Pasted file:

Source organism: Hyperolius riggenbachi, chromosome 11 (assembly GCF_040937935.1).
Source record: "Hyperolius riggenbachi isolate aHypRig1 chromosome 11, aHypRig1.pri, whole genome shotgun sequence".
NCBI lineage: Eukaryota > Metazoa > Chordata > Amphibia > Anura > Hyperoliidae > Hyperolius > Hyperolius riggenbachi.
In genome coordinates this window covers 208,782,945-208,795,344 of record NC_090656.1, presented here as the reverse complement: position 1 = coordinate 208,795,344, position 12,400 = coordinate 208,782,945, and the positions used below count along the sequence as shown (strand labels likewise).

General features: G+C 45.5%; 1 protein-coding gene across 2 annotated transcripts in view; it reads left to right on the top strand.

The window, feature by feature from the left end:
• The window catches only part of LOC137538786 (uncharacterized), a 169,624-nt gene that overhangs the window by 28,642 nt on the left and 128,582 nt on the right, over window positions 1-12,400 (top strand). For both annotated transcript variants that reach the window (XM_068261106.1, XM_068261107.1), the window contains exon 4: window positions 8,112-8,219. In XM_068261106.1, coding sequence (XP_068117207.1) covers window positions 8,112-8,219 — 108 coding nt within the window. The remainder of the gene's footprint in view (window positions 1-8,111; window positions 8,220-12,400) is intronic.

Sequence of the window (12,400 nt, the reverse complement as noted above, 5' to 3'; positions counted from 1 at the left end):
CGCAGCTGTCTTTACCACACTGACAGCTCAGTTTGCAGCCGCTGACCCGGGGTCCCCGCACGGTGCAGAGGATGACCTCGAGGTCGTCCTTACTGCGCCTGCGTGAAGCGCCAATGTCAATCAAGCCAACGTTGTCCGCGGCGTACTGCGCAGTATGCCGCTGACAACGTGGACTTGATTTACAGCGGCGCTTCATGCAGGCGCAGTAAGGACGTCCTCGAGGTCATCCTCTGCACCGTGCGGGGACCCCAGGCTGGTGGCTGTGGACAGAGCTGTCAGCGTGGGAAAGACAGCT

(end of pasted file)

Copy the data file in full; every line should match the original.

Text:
Source organism: Hyperolius riggenbachi, chromosome 11 (assembly GCF_040937935.1).
Source record: "Hyperolius riggenbachi isolate aHypRig1 chromosome 11, aHypRig1.pri, whole genome shotgun sequence".
NCBI lineage: Eukaryota > Metazoa > Chordata > Amphibia > Anura > Hyperoliidae > Hyperolius > Hyperolius riggenbachi.
In genome coordinates this window covers 208,782,945-208,795,344 of record NC_090656.1, presented here as the reverse complement: position 1 = coordinate 208,795,344, position 12,400 = coordinate 208,782,945, and the positions used below count along the sequence as shown (strand labels likewise).

General features: G+C 45.5%; 1 protein-coding gene across 2 annotated transcripts in view; it reads left to right on the top strand.

The window, feature by feature from the left end:
• The window catches only part of LOC137538786 (uncharacterized), a 169,624-nt gene that overhangs the window by 28,642 nt on the left and 128,582 nt on the right, over window positions 1-12,400 (top strand). For both annotated transcript variants that reach the window (XM_068261106.1, XM_068261107.1), the window contains exon 4: window positions 8,112-8,219. In XM_068261106.1, coding sequence (XP_068117207.1) covers window positions 8,112-8,219 — 108 coding nt within the window. The remainder of the gene's footprint in view (window positions 1-8,111; window positions 8,220-12,400) is intronic.

Sequence of the window (12,400 nt, the reverse complement as noted above, 5' to 3'; positions counted from 1 at the left end):
CGCAGCTGTCTTTACCACACTGACAGCTCAGTTTGCAGCCGCTGACCCGGGGTCCCCGCACGGTGCAGAGGATGACCTCGAGGTCGTCCTTACTGCGCCTGCGTGAAGCGCCAATGTCAATCAAGCCAACGTTGTCCGCGGCGTACTGCGCAGTATGCCGCTGACAACGTGGACTTGATTTACAGCGGCGCTTCATGCAGGCGCAGTAAGGACGTCCTCGAGGTCATCCTCTGCACCGTGCGGGGACCCCAGGCTGGTGGCTGTGGACAGAGCTGTCAGCGTGGGAAAGACAGCT